Yes, You Should Check References
There’s a bit of a meme out there that checking references is outdated. I get where this is coming from: a good interview process can build a ton of confidence in the person you’ve selected, and there’s a degree to which checking references can feel pro forma. But I disagree: reference checking isn’t optional; it can save you from making a big mistake.
This is the first in a short series on checking references. I’ll cover:
- Why you should check references and the difference between formal and informal reference checks (that’s this piece)
- How (and when) to check references
- What to do if a reference check turns up something unexpected
Why are reference checks important?
To get us started: why do I say that reference checks are important?
Put simply, reference checks are your last line of defense against hiring jerks. Work sample tests will measure required job skills, but can fail to screen out people who will fail the “works well with others” requirement. Good interview questions can often detect jerks, but can miss a certain class of smooth-talkers – people who can bluff their way a question about conflict resolution but in reality behaves like a jerk. Reference checks are how you catch this kind of smooth-talking, competent jerk. These people are rare, but they do exist, and without a reference check you’ll almost certainly discover too late.
Reference checks can sometimes turn up less extreme information. A friend told me a story about hiring someone for a public-facing role (something like a developer advocate role) who turned out to be very uncomfortable with the level of public visibility required. That’s hard to measure in an interview but might have come up in a reference check. (Whether that would have been a dealbreaker is another question, which I’ll talk more about in the third part of this series.)
Finally, in the best case, reference checks can turn up some additional context that can help you become a better manager for this person more quickly. Once on a reference check call, I had a person’s former manager tell me that they get incredibly nervous if they’re not getting frequent, almost daily, feedback. My style is usually to hold off giving feedback to a new member of my team for the first 6 weeks or so, until we’ve built a bit of a relationship. But in this case, that might have started off our relationship on the wrong foot. I’m grateful to that previous manager for the tip!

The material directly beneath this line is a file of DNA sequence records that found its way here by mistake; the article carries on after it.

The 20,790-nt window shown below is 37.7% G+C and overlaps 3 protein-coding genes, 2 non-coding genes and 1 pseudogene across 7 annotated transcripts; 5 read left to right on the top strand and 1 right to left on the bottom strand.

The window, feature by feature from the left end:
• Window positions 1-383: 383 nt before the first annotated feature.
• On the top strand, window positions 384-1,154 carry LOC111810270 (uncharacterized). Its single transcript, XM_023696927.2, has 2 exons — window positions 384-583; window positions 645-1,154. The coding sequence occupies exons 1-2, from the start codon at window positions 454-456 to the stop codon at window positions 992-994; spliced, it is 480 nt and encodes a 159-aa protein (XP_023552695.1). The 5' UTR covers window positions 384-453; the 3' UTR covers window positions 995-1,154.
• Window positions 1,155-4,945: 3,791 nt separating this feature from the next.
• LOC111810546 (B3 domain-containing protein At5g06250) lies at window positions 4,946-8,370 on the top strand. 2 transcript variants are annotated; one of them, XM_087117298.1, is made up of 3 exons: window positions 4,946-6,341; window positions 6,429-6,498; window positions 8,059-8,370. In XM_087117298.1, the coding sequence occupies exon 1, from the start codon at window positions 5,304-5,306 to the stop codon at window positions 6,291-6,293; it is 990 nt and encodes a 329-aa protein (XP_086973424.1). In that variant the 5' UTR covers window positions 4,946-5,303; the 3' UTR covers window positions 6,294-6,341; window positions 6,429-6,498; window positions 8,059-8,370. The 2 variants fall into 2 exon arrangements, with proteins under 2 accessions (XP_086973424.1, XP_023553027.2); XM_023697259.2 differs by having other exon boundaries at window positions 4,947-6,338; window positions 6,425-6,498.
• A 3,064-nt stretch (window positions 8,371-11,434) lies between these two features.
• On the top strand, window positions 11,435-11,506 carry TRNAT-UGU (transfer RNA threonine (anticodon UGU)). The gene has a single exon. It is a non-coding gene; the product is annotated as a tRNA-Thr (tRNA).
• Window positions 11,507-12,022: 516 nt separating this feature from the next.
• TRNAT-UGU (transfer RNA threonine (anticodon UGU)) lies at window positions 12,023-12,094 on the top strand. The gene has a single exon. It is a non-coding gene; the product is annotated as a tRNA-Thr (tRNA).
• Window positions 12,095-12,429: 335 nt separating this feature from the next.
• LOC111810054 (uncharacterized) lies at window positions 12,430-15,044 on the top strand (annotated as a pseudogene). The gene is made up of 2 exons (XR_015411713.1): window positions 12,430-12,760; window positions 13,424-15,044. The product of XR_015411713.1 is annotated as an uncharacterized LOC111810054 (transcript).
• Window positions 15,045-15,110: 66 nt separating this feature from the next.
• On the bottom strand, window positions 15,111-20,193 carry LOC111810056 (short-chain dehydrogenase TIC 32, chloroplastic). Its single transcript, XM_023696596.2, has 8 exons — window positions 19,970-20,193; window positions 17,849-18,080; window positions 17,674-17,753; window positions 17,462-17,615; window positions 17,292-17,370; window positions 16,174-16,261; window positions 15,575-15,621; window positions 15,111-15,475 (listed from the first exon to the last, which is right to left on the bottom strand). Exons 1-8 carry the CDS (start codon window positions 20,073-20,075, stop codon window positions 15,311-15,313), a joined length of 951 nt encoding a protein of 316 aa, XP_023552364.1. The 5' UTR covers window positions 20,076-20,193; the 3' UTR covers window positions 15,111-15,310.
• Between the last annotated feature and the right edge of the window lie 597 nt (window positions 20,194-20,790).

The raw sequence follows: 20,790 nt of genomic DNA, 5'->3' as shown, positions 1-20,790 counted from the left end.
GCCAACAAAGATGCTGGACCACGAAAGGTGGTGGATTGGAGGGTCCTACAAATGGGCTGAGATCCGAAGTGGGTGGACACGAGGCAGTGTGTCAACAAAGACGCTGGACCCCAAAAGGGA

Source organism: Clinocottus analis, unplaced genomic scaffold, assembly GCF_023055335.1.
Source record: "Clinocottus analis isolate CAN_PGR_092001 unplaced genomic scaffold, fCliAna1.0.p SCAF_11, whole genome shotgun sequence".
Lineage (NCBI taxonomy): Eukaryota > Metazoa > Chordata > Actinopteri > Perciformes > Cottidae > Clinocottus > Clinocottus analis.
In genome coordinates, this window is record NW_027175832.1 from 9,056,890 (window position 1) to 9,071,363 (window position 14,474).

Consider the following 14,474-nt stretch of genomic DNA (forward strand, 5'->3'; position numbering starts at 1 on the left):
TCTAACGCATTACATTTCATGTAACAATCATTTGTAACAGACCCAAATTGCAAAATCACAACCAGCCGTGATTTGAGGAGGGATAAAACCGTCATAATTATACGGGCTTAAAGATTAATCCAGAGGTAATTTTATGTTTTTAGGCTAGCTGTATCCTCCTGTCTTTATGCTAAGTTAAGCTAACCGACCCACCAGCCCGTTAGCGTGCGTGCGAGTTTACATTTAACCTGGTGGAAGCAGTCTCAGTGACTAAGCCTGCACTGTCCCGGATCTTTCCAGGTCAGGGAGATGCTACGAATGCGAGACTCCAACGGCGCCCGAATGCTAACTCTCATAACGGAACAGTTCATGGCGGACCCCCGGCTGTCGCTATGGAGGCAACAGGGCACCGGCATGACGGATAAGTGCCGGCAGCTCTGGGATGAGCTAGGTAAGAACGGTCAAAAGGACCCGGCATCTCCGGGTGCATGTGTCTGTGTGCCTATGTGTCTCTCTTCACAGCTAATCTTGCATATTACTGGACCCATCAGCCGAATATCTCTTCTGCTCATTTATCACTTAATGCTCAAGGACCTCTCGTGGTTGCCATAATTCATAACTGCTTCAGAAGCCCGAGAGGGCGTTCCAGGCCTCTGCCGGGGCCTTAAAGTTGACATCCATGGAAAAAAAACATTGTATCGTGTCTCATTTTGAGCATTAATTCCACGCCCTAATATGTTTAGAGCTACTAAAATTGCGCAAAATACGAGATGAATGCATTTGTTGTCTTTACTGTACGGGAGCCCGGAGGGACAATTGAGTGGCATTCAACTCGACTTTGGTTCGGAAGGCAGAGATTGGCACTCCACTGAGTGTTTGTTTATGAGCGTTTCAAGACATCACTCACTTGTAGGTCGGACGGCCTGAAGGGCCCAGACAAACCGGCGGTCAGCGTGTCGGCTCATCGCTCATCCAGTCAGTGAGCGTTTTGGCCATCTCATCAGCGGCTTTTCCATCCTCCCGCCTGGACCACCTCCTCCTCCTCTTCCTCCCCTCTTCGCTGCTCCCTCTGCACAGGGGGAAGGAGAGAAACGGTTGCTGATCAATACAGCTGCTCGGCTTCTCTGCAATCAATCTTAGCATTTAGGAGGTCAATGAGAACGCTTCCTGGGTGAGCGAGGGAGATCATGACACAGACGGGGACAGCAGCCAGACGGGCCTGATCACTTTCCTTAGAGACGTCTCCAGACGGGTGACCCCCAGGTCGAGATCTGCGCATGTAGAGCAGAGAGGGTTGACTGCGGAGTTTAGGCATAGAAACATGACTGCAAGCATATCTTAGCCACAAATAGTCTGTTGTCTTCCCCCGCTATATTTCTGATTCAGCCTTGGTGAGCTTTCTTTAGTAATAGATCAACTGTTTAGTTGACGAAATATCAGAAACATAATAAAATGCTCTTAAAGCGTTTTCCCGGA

The one exception to requiring references: entry-level candidates
I do have one exception to my rule that you should always conduct a reference check, and that’s for the most junior, entry-level candidates. If you’re hiring someone into what’ll be their first job – someone straight out of (or still in) school, someone entering the workforce for the first time – they’re unlikely to have useful references. I don’t see much point in talking to someone’s teachers/professors; the kinds of jobs I hire for are so unlike school as to make someone’s behavior in class nearly irrelevant. Nor do I see the point in making someone with no work experience come up with some family friend or neighbor for me to talk to; again, irrelevant.
So, for positions where I’m considering candidates without any work experience – true entry-level jobs, internships, etc. – I’m comfortable skipping a reference check.
Formal versus backchannel reference checks
There are two ways you might conduct a reference check:
- Ask the person for a few references, and contact them. This is the “standard” way reference checks are conducted; I’m calling it a “formal” reference check.
- Find a mutual connection — e.g. “oh, my candidate worked with Jane Smith, who I know from the Python community” — and reach out to them about the candidate. I call this a “backchannel” reference checks
Backchannel reference checks can be valuable, but they need to be conducted with a great degree of care. Letting someone’s colleague or boss know that they’re job hunting is super fucked-up, so you can’t just spray off emails to people you don’t know. You need to find someone that knows the candidate well enough to give you accurate information, and that you know well enough to trust that they won’t use the knowledge that the person is looking against them.
That’s difficult to pull off, so you can’t require backchannel reference checks. It’s unfair to reject a candidate because you can’t find a backchannel reference – if you do, you’ll only hire out of your echo chamber.
I do use backchannel reference checks, but very carefully, and typically much earlier in the hiring process. I use them essentially as a screen and a gut-check: if we have a trusted mutual connection I’ll ask for impressions. If I get an “oh HELL YES” I might move them to the front of my interview queue; if I hear that they’re terrible to work with I might use that information to dig much more deeply during interviews. Otherwise, I don’t put a ton of weight on backchannel checks; they’re just too prone to being unfair.
So in the rest of this series, I’ll be talking about formal reference checks. The next piece in this series will cover more details about what I mean by a formal reference check – when to do them, how many references, etc. Stay tuned!